William Shakespeare | Criticism

This literature criticism consists of approximately 17 pages of analysis & critique of William Shakespeare.
This section contains 4,550 words
(approx. 16 pages at 300 words per page)
Buy the Critical Essay by Barbara Roche Rico

SOURCE: “From ‘Speechless Dialect’ to ‘Prosperous Art’: Shakespeare's Recasting of the Pygmalion Image,” in Huntington Library Quarterly, Vol. 43, No. 3, Summer, 1985, pp. 285-95.

In the following essay, Rico follows Shakespeare's treatment of the Pygmalion myth in his dramas The Taming of the Shrew, Measure for Measure, and The Winter's Tale.

                                                  Oh, she's warm! If this be magic, let it be an art Lawful as eating.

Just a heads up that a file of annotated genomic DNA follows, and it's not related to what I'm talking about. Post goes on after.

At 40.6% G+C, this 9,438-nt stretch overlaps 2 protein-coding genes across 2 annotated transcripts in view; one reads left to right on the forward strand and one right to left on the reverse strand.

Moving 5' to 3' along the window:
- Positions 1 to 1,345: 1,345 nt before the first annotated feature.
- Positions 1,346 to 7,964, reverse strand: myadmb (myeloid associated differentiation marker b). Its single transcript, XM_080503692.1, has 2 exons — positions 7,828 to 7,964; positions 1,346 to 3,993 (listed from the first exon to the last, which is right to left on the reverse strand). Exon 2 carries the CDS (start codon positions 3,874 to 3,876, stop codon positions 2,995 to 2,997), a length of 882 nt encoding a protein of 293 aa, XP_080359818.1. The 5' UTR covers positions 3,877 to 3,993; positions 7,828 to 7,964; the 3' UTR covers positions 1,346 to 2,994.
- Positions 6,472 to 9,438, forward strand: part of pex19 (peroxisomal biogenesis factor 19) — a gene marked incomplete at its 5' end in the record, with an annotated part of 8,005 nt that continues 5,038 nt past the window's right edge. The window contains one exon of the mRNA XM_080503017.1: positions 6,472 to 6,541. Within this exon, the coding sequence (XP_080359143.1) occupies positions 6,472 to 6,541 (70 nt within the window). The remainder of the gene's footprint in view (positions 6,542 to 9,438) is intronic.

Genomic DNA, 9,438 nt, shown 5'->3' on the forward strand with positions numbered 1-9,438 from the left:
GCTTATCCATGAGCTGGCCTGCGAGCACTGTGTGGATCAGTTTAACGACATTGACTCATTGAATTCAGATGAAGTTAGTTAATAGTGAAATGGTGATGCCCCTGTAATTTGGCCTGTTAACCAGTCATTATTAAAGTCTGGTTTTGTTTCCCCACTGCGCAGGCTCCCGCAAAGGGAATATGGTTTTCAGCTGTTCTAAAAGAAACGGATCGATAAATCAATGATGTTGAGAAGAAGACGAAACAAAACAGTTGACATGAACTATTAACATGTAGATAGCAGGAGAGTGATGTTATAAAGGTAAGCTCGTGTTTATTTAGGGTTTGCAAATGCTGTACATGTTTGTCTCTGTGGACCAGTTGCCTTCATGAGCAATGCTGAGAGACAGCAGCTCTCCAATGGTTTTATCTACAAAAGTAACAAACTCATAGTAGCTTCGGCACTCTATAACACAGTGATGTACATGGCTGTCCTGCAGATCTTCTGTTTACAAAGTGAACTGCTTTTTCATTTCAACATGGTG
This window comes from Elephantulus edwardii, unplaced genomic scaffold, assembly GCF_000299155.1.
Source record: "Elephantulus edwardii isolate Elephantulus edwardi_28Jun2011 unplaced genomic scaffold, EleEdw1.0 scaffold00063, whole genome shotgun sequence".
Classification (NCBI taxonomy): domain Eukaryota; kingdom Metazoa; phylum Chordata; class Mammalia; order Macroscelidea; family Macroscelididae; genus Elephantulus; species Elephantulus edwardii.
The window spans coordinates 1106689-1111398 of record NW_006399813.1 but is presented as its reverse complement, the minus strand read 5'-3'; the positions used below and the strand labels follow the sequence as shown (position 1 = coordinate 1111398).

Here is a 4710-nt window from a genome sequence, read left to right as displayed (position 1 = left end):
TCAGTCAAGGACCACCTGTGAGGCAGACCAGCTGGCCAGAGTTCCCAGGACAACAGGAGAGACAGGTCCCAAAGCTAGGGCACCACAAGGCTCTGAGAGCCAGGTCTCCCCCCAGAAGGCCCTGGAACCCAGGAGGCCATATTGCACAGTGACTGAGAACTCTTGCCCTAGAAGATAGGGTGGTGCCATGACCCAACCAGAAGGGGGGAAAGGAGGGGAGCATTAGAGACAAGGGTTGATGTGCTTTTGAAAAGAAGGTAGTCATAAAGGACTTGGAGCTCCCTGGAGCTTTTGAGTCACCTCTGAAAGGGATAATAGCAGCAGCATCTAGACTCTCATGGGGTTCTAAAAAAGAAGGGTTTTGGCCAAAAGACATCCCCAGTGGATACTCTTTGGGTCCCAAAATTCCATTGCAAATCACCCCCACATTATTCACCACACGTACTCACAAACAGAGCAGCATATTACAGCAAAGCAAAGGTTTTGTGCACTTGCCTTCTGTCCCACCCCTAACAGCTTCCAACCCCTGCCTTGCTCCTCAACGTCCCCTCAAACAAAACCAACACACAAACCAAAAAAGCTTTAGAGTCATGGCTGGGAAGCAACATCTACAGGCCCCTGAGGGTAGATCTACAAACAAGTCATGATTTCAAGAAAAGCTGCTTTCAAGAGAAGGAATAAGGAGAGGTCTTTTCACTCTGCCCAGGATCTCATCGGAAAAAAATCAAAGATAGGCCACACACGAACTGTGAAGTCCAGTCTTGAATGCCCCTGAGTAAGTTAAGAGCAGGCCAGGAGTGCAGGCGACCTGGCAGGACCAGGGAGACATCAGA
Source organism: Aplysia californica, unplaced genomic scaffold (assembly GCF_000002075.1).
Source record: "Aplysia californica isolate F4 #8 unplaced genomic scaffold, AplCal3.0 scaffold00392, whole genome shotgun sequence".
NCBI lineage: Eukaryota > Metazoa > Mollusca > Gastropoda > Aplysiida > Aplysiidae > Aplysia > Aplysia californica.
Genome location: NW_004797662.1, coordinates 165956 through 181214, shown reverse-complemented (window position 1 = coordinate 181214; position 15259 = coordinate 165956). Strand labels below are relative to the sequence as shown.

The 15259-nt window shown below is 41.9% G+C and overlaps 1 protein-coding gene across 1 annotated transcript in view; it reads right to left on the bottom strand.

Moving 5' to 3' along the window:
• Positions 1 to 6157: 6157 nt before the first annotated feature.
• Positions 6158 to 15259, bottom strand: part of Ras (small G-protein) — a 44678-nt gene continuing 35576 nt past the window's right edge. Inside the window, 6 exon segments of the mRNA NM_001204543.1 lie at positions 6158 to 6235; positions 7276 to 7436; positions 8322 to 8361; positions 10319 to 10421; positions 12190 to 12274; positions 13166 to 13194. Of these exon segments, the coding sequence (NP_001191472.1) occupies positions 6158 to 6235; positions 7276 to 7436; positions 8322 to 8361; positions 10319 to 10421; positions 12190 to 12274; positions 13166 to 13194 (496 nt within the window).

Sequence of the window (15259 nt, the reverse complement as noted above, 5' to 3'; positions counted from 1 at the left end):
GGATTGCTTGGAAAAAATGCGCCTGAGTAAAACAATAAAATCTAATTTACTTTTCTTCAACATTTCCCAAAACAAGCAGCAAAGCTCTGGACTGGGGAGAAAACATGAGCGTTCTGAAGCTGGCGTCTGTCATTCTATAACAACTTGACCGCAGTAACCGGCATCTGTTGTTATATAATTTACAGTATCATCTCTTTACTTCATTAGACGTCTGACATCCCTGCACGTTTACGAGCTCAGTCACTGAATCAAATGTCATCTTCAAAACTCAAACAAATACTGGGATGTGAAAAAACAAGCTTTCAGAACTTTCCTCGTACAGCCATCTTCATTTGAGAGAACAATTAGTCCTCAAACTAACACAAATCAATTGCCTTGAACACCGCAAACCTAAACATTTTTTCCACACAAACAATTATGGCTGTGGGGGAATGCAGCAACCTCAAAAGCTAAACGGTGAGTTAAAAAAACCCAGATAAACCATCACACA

The Winter's Tale, V.iii, 109-1111

In The Winter's Tale, Hermione, long thought dead, comes down from her platform, a living woman walking among us. In presenting this scene, Shakespeare not only gives new life to Greene's pedestrian Pandosto; he also restores to greatness the Pygmalion myth itself. By Shakespeare's time, this myth was clearly in need of such restoration; for the narrative which might seem the perfect celebration of the artist's power to move an audience had itself become sullied, first by medieval...

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This section contains 4,550 words
(approx. 16 pages at 300 words per page)
Buy the Critical Essay by Barbara Roche Rico
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Critical Essay by Barbara Roche Rico from Gale. ©2005-2006 Thomson Gale, a part of the Thomson Corporation. All rights reserved.
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